HYDROLOGICAL CYCLE (WATER CYCLE)

  • Water is continuously exchanged between the atmosphere, the oceans and the continents through the processes of evaporation, transpiration, condensation and precipitation.
  • The moisture in the atmosphere is derived from water bodies through evaporation and from plants through transpiration (evapotranspiration). Evaporated water undergoes condensation and forms clouds.
  • When saturation is reached, clouds give shed water in the form of precipitation.
  • Since the total amount of moisture in the entire system remains constant, a balance is required between evapotranspiration and precipitation. The hydrological cycle maintains this balance.

 

 

 

 

 

WATER VAPOR IN ATMOSPHERE

  • Water vapour is around 2% in the atmosphere.
  • Water vapour absorbs both incoming and outgoing radiation and hence plays a crucial role in the earth’s heat budget.
  • The amount of water vapour present decides the quantity of latent energy stored up in the atmosphere for development of storms and cyclones.
  • The atmospheric moisture affects the human body’s rate of cooling by influencing the sensible temperature.

 

HUMIDITY

  • Water vapour present in the air is known as

A) Absolute Humidity

  • The actual amount of the water vapour present in the atmosphere is known as the absolute humidity.
  • It is the weight of water vapour per unit volume of air and is expressed in terms of grams per cubic metre.

B) Relative Humidity

  • The percentage of moisture present in the atmosphere as compared to its full capacity at a given temperature is known as the relative humidity.

C) Dew point

  • Saturated air has at the given temperature is incapable of holding any additional amount of moisture.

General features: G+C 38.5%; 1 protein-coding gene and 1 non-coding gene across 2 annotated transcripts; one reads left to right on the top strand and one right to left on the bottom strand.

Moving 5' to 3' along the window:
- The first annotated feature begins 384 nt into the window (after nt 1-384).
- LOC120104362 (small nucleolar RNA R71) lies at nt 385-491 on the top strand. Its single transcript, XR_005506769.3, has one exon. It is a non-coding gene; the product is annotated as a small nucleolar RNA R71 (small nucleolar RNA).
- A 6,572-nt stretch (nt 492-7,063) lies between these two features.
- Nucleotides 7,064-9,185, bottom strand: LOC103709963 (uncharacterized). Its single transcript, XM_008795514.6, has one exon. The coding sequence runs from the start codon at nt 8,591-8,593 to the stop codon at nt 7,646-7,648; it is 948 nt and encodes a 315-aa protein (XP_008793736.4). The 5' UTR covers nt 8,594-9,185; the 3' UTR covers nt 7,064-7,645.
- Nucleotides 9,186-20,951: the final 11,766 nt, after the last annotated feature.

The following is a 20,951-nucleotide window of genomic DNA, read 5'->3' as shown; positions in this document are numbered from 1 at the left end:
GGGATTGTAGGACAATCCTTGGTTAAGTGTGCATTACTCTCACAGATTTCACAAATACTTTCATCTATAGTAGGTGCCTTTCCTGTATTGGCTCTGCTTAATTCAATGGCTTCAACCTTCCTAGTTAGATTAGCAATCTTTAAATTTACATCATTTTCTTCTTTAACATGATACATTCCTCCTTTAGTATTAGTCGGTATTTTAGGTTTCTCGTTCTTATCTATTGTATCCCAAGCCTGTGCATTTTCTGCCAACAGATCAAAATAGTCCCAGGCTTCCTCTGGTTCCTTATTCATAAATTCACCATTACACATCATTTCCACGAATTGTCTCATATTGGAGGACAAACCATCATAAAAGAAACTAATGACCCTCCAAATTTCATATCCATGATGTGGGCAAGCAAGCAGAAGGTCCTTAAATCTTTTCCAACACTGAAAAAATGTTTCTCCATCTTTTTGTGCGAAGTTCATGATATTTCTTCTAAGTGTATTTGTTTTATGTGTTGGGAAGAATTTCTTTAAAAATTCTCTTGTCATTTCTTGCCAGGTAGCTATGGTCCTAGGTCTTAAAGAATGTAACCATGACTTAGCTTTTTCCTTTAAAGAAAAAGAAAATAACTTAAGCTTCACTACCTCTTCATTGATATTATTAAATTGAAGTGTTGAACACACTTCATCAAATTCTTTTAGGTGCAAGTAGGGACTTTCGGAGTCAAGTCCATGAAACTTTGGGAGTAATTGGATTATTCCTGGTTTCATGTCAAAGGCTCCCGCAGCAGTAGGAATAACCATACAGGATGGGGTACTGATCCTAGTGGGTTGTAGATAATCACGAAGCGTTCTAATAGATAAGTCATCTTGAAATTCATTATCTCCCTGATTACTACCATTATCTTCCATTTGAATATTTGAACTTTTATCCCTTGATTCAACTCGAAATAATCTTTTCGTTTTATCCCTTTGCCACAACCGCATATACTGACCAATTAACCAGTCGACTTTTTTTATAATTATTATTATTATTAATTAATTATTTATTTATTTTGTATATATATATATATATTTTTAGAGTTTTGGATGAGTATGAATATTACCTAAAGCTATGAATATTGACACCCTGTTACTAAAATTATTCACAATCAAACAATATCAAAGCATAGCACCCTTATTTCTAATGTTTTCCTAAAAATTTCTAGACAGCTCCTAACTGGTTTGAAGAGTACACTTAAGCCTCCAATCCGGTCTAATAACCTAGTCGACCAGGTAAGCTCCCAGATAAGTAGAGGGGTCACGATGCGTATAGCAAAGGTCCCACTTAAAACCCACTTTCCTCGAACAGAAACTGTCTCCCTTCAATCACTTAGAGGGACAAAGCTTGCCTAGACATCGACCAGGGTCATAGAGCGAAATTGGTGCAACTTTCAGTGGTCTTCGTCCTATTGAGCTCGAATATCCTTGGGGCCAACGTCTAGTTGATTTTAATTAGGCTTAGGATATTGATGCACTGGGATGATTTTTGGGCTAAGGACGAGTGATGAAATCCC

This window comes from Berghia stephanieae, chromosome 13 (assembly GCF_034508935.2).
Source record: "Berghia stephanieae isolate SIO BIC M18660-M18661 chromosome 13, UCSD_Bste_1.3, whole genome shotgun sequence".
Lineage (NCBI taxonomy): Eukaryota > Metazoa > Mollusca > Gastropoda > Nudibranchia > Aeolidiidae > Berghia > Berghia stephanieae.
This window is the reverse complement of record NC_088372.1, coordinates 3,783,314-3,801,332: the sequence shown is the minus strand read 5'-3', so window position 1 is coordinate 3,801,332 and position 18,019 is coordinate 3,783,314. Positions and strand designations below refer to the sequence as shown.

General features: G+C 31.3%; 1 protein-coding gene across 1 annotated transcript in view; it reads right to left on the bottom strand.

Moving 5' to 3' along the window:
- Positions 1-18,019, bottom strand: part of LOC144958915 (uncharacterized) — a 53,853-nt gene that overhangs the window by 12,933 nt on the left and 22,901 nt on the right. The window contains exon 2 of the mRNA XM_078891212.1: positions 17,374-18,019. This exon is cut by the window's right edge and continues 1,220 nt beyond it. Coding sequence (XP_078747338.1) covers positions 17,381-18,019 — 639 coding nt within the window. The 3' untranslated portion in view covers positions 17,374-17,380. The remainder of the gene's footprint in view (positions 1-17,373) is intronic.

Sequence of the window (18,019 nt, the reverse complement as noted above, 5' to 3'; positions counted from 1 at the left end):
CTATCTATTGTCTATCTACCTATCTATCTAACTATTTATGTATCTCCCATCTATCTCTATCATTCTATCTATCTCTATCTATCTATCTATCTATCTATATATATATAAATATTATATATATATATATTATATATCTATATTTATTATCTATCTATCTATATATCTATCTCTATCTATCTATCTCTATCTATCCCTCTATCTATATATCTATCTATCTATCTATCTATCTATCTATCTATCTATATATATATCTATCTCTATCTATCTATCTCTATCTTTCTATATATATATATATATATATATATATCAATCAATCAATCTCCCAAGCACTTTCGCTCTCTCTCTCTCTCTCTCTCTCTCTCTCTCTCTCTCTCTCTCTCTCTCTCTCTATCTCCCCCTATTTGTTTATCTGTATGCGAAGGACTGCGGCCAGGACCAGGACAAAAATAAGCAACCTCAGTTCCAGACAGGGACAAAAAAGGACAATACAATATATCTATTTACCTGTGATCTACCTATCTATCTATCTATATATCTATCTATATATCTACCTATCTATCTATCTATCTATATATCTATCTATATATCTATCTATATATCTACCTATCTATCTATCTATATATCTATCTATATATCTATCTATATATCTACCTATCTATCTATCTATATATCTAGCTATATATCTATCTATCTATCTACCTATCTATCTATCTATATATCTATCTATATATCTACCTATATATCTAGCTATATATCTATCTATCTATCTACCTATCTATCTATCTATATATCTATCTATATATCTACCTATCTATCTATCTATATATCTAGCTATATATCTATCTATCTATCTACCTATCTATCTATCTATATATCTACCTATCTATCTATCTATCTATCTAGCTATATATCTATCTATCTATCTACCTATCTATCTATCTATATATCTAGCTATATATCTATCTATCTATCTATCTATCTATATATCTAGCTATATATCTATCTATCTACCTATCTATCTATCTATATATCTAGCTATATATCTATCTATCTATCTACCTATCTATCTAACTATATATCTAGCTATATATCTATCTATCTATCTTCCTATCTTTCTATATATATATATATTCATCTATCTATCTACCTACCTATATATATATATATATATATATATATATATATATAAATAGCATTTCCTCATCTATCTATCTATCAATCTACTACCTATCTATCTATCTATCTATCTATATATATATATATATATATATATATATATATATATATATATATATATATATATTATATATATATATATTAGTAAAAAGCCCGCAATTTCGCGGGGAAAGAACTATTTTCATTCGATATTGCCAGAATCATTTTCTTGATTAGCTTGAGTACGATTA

• The temperature at which saturation occurs in a given sample of air is known as dew point.
  • Dew point occurs when Relative Humidity = 100%.

D) Specific Humidity

  • It is expressed as the weight of water vapour per unit weight of air (grams of water vapour per kilogram of air).
  • The only way of changing specific humidity is by adding (evaporation) or removing (precipitation) of moisture.

 

EVAPORATION

  • Evaporation is a process by which water is transformed from liquid to gaseous state.
  • The oceans contribute 84% of the annual total and the continents 16%.
  • The highest annual evaporation occurs in the sub-tropics of the western North Atlantic and North Pacific because of the influence of the Gulf Stream and the Kurishino Current, and in the trade wind zone of the southern oceans.
  • The land maximum occurs in equatorial region because of high insolation and luxuriant vegetation.

Factors Affecting Rate of Evaporation

  • Amount of water available.
  • Area of evaporating surface.
  • Temperature
  • Relative humidity: low relative humidity has more space for moisture and hence evaporation increases.
  • Wind: Movement of air replaces the saturated layer with the unsaturated layer. Hence, greater the wind speed, the greater is the evaporation.
  • Whenever there is a combination of high temperature, very low relative humidity and strong winds, the rate of evaporation is exceptionally high. This leads to dehydration of soil to a depth of several inches.
  • Air Pressure: Evaporation is also affected by the atmospheric pressure exerted on the evaporating surface. Lower pressure over open surface of the liquid results in a higher rate of evaporation.
  • Composition of water: Evaporation is inversely proportional to salinity of water.
  • Rate of evaporation is always greater over fresh water than over salt water. [Because of the reduction in the vapour pressure (ability of the water molecules to bounce off the surface)
  • Under similar conditions, fresh water evaporates 5% faster than ocean water.
  • More evaporation by plants: Water from plants generally evaporates at a faster rate than from land.

 

CONDENSATION

  • The transformation of water vapour into water is called condensation.